"Do you have any metrics to measure the effectiveness (of SSA programs)? Its great to have planters and decorations . . . but is it actually improving the businesses as far as revenue?" one business owner asked. "Local businesses that aren’t dependent on foot traffic, are they actually going to benefit from having a planter outside?"
Attendees were given surveys to explore what types of services they would prefer.
Attendees said that lack of parking is a major commercial obstacle and instead proposed SSA-funded parking lots, although parking is not allowed as an SSA-funded expense according to Mark Roschen, assistant commissioner of the Department of Planning and Development.
At the meeting, business owners expressed dissatisfaction with the SSA approval process, as landlords provide statements of approval rather than business operators directly impacted by SSA services. Herren and Hammer said that most local Edgebrook businesses and many chamber businesses rent their storefronts, and many business owners believed that their voices might be ignored in favor of landlords, few of whom attended the meeting.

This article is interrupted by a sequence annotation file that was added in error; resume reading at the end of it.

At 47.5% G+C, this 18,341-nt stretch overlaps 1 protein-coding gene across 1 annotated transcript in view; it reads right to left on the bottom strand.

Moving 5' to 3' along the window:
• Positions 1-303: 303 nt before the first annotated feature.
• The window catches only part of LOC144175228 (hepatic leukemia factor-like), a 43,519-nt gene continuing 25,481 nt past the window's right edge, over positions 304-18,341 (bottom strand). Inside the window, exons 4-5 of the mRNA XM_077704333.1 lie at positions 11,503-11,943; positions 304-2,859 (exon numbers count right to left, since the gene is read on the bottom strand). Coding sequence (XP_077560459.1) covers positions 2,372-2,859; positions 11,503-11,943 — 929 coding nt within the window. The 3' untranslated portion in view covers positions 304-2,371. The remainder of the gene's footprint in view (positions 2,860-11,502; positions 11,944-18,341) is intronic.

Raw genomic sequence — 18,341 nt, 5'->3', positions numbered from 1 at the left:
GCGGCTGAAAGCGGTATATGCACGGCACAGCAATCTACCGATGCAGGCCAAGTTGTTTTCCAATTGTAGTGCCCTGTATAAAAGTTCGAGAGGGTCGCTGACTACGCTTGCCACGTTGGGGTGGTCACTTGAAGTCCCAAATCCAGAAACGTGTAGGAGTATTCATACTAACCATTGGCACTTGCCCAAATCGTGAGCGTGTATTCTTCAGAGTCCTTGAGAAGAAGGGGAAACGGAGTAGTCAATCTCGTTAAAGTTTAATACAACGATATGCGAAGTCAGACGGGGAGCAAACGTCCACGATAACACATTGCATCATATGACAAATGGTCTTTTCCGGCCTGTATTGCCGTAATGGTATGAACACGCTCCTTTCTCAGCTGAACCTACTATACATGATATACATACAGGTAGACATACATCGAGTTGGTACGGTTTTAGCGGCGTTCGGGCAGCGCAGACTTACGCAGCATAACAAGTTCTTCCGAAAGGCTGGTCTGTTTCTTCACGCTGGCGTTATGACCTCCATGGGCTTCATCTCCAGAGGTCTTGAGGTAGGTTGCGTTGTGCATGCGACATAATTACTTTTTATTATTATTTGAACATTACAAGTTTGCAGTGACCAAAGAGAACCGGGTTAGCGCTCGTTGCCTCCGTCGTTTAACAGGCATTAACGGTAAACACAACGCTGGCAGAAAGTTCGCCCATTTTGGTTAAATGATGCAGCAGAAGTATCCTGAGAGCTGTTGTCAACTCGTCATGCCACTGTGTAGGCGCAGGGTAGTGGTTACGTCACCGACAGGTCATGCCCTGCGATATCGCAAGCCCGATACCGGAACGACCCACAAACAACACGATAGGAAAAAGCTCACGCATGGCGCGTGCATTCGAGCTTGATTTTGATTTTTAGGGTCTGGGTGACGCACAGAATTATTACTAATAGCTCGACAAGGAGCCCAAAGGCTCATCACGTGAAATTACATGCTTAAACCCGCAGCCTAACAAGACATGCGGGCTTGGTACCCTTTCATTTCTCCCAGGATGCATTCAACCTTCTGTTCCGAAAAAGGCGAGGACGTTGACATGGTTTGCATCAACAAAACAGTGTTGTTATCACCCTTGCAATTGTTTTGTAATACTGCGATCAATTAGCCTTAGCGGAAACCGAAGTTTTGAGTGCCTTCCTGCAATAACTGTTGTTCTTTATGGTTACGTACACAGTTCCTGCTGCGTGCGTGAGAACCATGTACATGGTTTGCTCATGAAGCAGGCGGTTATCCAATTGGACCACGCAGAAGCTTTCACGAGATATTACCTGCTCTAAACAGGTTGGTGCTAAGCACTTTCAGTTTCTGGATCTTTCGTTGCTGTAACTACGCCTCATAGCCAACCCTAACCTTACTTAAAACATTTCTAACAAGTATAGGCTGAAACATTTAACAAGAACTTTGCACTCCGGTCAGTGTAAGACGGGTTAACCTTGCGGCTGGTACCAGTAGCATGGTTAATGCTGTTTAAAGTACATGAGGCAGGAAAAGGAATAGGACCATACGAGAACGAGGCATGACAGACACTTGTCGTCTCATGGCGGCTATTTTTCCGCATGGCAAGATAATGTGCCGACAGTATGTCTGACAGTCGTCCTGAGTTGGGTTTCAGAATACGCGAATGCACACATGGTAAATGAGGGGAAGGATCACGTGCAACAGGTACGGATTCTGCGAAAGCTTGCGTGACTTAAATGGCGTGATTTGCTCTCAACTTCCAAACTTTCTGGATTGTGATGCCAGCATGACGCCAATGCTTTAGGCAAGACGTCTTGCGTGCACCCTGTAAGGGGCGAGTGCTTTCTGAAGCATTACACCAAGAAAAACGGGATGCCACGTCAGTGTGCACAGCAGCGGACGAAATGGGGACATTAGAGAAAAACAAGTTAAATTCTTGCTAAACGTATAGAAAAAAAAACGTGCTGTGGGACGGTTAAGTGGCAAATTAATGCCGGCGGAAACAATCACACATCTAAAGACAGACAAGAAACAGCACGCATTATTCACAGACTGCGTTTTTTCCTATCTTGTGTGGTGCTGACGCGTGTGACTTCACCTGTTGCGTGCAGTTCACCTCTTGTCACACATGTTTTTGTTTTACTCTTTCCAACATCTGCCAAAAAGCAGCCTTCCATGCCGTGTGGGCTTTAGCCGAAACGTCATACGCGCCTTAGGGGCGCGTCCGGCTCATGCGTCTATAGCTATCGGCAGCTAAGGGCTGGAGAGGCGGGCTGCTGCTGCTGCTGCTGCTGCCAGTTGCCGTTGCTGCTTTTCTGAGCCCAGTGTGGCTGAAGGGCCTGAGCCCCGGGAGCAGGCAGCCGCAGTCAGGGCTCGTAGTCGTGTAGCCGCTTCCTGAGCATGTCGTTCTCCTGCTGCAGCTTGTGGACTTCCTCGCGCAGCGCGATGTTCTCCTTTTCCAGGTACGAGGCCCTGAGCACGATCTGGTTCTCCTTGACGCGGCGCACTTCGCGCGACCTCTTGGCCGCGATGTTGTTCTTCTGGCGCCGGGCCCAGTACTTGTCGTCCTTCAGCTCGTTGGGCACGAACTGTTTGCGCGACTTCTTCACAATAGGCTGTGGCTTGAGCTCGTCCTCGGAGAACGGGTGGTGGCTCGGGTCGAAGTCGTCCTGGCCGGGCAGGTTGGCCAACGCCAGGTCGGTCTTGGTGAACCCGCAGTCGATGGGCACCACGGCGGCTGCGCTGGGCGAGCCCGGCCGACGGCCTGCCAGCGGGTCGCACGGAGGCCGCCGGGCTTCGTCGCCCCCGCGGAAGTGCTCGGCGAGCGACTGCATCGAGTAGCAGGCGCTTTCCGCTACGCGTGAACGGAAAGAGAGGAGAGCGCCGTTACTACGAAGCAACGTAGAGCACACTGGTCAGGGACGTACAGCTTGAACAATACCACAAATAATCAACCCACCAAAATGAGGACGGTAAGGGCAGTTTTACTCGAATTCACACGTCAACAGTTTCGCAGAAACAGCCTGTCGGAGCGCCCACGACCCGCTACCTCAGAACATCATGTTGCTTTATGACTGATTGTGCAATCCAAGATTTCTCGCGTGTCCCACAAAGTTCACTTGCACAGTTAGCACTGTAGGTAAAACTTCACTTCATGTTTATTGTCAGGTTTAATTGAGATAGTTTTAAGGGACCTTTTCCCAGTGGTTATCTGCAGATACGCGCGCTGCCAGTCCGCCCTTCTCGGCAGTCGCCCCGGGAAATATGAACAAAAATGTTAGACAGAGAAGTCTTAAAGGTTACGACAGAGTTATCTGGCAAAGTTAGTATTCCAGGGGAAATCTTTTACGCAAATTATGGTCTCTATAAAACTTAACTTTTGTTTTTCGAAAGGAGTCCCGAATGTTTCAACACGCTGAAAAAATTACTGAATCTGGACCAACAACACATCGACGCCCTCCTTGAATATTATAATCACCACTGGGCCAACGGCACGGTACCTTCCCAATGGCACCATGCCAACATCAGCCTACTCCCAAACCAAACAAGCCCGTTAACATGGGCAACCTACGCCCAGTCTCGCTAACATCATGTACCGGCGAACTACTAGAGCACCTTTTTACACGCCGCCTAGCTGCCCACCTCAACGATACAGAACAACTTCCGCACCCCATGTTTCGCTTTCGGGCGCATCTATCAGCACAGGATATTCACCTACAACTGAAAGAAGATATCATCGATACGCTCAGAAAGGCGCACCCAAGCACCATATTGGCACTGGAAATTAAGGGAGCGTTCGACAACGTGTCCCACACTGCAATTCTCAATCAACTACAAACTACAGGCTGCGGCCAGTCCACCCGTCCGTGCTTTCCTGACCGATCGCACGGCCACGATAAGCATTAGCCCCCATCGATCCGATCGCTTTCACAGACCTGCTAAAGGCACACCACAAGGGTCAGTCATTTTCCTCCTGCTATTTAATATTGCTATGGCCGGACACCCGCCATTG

"This survey doesn’t ask ‘Are you in favor of an SSA.’ It asks if you want snow removal," Jan Kupiec of the Edgebrook Community Association and Everyday Edgebrook said. "Is there going to be a question asked of the business owners, and possibly the residents, ‘Do you want the SSA?’"
Tim Pomaville, who owns property within the SSA, said that he refuses to support the taxing district.
"It seems 20 percent is such a low threshold, its not right. I know that the aldermen gave support for them to start this process. I really hope that if all they get is 20 percent they slam the door on this, because that is not the will of the community, that’s not the will of the owners," he said. Pomaville also questioned whether SSA commissioners could be trusted to prevent spikes to the maximum tax rate.
"The (SSA) commission would have to approve (a tax rate raise) at a public meeting, where the public can provide testimony and feedback to the commission," Roschen said. "Then before we are able to introduce any ordinance to a city council vote – and the SSA budget is an annual ordinance — we need both aldermen to sign that ordinance. If you make your voices heard to the aldermen, they can stop any action that the commission proposes."
Aldermen Margaret Laurino (39th) and Anthony Napolitano (41st) issued letters of support to look into the possible creation of the taxing district.